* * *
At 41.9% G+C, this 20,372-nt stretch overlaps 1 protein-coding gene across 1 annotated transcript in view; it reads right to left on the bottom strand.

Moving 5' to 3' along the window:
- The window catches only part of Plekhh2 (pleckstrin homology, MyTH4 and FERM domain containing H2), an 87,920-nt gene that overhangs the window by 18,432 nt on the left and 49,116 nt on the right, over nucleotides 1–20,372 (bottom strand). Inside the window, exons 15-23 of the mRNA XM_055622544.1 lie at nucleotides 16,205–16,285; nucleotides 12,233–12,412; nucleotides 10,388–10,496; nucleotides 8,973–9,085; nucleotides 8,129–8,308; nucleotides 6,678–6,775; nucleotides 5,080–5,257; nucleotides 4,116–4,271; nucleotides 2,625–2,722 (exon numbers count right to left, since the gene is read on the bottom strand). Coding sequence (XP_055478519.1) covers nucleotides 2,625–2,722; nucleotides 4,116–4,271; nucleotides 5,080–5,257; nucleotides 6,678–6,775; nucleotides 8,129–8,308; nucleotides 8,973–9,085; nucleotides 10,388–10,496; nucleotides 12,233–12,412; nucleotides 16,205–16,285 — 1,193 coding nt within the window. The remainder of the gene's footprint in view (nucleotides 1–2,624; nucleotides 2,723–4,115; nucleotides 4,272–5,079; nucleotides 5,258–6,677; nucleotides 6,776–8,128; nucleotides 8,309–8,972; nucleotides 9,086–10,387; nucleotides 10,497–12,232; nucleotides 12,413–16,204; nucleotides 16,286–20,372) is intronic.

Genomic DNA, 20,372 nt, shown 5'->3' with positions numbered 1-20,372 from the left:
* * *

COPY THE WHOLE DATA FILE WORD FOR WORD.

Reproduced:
At 41.9% G+C, this 20,372-nt stretch overlaps 1 protein-coding gene across 1 annotated transcript in view; it reads right to left on the bottom strand.

Moving 5' to 3' along the window:
- The window catches only part of Plekhh2 (pleckstrin homology, MyTH4 and FERM domain containing H2), an 87,920-nt gene that overhangs the window by 18,432 nt on the left and 49,116 nt on the right, over nucleotides 1–20,372 (bottom strand). Inside the window, exons 15-23 of the mRNA XM_055622544.1 lie at nucleotides 16,205–16,285; nucleotides 12,233–12,412; nucleotides 10,388–10,496; nucleotides 8,973–9,085; nucleotides 8,129–8,308; nucleotides 6,678–6,775; nucleotides 5,080–5,257; nucleotides 4,116–4,271; nucleotides 2,625–2,722 (exon numbers count right to left, since the gene is read on the bottom strand). Coding sequence (XP_055478519.1) covers nucleotides 2,625–2,722; nucleotides 4,116–4,271; nucleotides 5,080–5,257; nucleotides 6,678–6,775; nucleotides 8,129–8,308; nucleotides 8,973–9,085; nucleotides 10,388–10,496; nucleotides 12,233–12,412; nucleotides 16,205–16,285 — 1,193 coding nt within the window. The remainder of the gene's footprint in view (nucleotides 1–2,624; nucleotides 2,723–4,115; nucleotides 4,272–5,079; nucleotides 5,258–6,677; nucleotides 6,776–8,128; nucleotides 8,309–8,972; nucleotides 9,086–10,387; nucleotides 10,497–12,232; nucleotides 12,413–16,204; nucleotides 16,286–20,372) is intronic.

Genomic DNA, 20,372 nt, shown 5'->3' with positions numbered 1-20,372 from the left: